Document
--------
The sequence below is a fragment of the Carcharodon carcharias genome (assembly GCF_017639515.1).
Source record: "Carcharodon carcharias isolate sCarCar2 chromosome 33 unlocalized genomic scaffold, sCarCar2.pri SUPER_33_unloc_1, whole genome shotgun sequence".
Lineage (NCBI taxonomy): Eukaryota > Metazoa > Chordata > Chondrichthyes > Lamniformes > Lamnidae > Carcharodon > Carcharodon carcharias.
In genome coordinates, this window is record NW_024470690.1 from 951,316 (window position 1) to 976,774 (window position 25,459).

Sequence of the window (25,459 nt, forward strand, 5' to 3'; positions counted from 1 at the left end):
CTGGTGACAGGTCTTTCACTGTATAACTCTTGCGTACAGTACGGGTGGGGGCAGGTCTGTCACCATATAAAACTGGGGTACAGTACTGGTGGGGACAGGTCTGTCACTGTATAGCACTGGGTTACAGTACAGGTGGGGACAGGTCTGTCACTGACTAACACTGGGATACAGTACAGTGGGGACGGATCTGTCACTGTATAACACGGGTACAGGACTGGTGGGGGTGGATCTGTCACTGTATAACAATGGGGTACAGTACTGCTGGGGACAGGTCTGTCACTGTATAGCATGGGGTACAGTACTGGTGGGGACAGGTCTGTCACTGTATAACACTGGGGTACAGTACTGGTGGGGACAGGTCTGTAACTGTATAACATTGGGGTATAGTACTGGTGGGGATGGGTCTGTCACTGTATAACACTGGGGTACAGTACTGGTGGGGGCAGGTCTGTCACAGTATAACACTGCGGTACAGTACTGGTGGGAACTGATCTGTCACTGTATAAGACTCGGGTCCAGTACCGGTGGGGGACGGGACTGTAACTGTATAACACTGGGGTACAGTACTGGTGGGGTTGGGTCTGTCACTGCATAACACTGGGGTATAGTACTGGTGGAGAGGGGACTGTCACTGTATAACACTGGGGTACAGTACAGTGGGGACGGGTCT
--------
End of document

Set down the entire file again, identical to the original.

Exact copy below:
The sequence below is a fragment of the Carcharodon carcharias genome (assembly GCF_017639515.1).
Source record: "Carcharodon carcharias isolate sCarCar2 chromosome 33 unlocalized genomic scaffold, sCarCar2.pri SUPER_33_unloc_1, whole genome shotgun sequence".
Lineage (NCBI taxonomy): Eukaryota > Metazoa > Chordata > Chondrichthyes > Lamniformes > Lamnidae > Carcharodon > Carcharodon carcharias.
In genome coordinates, this window is record NW_024470690.1 from 951,316 (window position 1) to 976,774 (window position 25,459).

Sequence of the window (25,459 nt, forward strand, 5' to 3'; positions counted from 1 at the left end):
CTGGTGACAGGTCTTTCACTGTATAACTCTTGCGTACAGTACGGGTGGGGGCAGGTCTGTCACCATATAAAACTGGGGTACAGTACTGGTGGGGACAGGTCTGTCACTGTATAGCACTGGGTTACAGTACAGGTGGGGACAGGTCTGTCACTGACTAACACTGGGATACAGTACAGTGGGGACGGATCTGTCACTGTATAACACGGGTACAGGACTGGTGGGGGTGGATCTGTCACTGTATAACAATGGGGTACAGTACTGCTGGGGACAGGTCTGTCACTGTATAGCATGGGGTACAGTACTGGTGGGGACAGGTCTGTCACTGTATAACACTGGGGTACAGTACTGGTGGGGACAGGTCTGTAACTGTATAACATTGGGGTATAGTACTGGTGGGGATGGGTCTGTCACTGTATAACACTGGGGTACAGTACTGGTGGGGGCAGGTCTGTCACAGTATAACACTGCGGTACAGTACTGGTGGGAACTGATCTGTCACTGTATAAGACTCGGGTCCAGTACCGGTGGGGGACGGGACTGTAACTGTATAACACTGGGGTACAGTACTGGTGGGGTTGGGTCTGTCACTGCATAACACTGGGGTATAGTACTGGTGGAGAGGGGACTGTCACTGTATAACACTGGGGTACAGTACAGTGGGGACGGGTCT